Washington, May 31: As Pakistani-American David Coleman Headley returns to the stand Tuesday to testify in a high-stakes terrorism trial in connection with the 2008 Mumbai attacks, questions are being raised about his credibility.
The question whether Headley aka Daood Gilani, Washington-born son of a Pakistani father and an American mother is telling the truth will hover over the Chicago trial of his one-time friend Pakistani Canadian Tahawwur Rana.
In an investigative report published in association with PBS Frontline Tuesday, ProPublica, an investigative news site, said by his own admission Headley has credibility problems.
“He is a former heroin addict and drug smuggler. He has juggled allegiances to the DEA (Drug Enforcement Administration), the Lashkar-e-Taiba terrorist group, Al Qaeda and Pakistani intelligence” agency Inter-Services Intelligence (ISI), it noted.
But noting that the Federal Bureau of Investigation (FBI) had compared his story to the results of investigations in India, Pakistan, Denmark, Britain and elsewhere, ProPublica said as a result, the case unfolding in Chicago consists of far more than Headley’s word.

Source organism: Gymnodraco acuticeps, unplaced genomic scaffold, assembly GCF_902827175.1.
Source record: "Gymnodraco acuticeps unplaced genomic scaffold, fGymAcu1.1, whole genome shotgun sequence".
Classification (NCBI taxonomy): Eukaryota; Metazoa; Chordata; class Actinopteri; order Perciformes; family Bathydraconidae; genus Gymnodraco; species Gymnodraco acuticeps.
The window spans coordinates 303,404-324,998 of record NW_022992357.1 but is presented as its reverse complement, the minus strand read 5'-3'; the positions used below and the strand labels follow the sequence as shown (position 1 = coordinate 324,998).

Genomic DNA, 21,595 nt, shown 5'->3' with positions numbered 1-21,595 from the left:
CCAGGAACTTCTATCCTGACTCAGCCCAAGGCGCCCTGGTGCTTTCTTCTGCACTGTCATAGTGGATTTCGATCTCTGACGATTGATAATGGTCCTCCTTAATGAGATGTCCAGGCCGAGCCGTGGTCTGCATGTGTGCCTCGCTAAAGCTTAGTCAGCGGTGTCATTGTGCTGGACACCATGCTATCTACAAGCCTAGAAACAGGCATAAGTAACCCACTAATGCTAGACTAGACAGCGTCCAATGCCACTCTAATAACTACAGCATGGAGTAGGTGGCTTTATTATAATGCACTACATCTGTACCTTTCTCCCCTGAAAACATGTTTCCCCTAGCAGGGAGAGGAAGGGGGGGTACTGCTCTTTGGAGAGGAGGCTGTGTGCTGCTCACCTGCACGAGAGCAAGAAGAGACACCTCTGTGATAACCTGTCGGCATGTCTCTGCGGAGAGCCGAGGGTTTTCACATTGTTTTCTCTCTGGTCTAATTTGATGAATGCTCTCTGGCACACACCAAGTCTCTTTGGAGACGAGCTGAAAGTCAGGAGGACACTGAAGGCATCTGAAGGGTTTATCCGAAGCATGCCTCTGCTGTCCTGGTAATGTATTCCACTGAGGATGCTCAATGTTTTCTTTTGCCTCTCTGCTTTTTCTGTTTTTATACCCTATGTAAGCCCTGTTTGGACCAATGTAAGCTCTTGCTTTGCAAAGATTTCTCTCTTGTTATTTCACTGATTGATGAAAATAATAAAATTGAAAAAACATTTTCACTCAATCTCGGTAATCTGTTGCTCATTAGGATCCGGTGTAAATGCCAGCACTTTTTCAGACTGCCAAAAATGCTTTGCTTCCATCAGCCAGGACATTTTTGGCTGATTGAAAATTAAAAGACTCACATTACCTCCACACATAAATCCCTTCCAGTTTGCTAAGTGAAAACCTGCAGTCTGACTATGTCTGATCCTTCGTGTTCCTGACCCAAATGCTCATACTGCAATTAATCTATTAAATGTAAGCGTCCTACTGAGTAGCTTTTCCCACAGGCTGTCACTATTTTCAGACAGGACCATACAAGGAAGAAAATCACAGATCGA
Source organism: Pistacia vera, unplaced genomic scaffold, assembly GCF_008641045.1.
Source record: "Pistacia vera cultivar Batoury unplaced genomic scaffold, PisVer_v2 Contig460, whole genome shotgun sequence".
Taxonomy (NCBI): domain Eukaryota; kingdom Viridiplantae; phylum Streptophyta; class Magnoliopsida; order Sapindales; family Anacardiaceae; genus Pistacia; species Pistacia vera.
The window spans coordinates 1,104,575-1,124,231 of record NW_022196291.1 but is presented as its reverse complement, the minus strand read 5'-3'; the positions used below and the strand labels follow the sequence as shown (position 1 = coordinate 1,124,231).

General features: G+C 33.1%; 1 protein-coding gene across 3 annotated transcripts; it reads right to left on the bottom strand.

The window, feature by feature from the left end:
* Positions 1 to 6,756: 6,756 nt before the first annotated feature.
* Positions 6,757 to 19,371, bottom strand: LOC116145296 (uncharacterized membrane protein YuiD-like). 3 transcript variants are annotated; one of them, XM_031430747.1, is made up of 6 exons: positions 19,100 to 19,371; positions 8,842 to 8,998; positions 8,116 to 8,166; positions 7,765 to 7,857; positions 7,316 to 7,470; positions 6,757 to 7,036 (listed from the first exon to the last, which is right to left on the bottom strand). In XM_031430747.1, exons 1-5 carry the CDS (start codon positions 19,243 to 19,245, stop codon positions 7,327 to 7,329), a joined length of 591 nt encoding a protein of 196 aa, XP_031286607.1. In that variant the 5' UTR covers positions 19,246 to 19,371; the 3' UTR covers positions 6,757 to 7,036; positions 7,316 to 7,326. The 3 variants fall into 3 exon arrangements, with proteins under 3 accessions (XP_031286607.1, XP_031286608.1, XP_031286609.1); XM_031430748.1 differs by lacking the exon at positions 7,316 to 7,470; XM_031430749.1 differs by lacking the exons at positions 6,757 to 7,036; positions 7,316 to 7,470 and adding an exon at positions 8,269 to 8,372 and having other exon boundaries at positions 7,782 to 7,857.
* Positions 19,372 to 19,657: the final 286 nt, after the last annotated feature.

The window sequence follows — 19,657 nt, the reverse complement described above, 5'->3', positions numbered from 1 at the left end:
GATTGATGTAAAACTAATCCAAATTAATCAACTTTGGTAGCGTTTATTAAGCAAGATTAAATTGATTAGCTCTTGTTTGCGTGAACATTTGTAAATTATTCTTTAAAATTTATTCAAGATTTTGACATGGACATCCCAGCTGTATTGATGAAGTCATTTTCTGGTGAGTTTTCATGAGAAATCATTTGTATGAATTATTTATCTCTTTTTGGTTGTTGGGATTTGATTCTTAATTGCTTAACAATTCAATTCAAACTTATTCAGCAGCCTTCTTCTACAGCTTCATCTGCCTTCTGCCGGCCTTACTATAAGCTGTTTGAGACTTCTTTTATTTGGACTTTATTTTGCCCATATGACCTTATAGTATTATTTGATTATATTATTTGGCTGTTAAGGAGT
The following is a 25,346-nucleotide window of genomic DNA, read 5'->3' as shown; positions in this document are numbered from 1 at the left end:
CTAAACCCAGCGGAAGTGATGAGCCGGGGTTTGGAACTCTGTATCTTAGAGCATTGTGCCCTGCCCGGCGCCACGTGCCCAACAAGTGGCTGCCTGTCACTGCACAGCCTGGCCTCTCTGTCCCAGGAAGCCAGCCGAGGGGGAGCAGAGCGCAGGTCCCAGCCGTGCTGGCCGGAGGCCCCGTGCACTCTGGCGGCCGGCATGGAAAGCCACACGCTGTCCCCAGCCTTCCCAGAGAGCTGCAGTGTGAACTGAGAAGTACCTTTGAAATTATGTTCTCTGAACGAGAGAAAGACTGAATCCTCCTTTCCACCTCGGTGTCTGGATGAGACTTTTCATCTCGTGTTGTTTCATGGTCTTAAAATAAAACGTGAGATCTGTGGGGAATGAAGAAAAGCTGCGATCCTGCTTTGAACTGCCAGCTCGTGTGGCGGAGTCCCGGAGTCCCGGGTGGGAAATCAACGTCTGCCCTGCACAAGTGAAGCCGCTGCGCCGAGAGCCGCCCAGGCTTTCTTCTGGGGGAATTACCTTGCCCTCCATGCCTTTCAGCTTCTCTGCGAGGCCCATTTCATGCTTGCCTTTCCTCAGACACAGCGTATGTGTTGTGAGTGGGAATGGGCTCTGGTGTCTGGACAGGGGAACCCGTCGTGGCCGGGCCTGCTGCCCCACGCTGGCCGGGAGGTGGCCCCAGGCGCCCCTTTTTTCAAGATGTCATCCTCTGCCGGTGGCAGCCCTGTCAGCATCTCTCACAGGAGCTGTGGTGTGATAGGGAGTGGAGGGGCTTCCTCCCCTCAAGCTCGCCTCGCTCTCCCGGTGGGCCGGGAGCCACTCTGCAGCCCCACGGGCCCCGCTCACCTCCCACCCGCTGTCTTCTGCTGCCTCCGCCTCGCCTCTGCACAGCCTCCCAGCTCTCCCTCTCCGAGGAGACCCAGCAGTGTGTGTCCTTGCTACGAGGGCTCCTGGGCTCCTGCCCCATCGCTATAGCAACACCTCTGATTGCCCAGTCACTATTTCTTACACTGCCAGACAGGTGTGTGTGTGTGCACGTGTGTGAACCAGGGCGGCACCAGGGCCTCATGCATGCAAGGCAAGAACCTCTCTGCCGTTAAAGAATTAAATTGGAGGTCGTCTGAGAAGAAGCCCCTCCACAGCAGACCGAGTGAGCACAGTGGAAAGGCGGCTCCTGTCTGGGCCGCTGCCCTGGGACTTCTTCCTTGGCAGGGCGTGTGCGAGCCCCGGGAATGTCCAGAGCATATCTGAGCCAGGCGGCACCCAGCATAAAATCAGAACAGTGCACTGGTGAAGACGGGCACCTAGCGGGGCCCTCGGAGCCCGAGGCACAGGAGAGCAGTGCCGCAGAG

Headley’s most eagerly awaited testimony involves ISI and centres on a shadowy figure known as Major Iqbal, who Headley says was the ISI handler who trained, directed and funded him, though he admits he does not know Iqbal’s real name.
Some question whether Iqbal really exists. But US prosecutors are so convinced that Major Iqbal is real that last month they took the diplomatically explosive step of indicting him, the investigative report noted.
The trial has featured phone evidence, including a number Iqbal obtained with a New York area code to disguise his calls from Pakistan to India.
Iqbal was also not Headley’s only point of contact with the spy agency. Headley has described meeting several other high-ranking officers, it noted.
Experts cited by ProPublica say Headley’s tradecraft as a reconnaissance operative suggests that he did, in fact, have professional training.
“The meticulous advance work and tactical sophistication of the Mumbai plot far exceeded the majority of operations by Al Qaeda and other groups working without state support,” it said.
But in the end, the impression Headley makes on the stand could determine whether the jury convicts Rana — “and whether Americans who are following the trial believe Pakistani intelligence officers took part in a plot to kill Americans,” ProPublica said.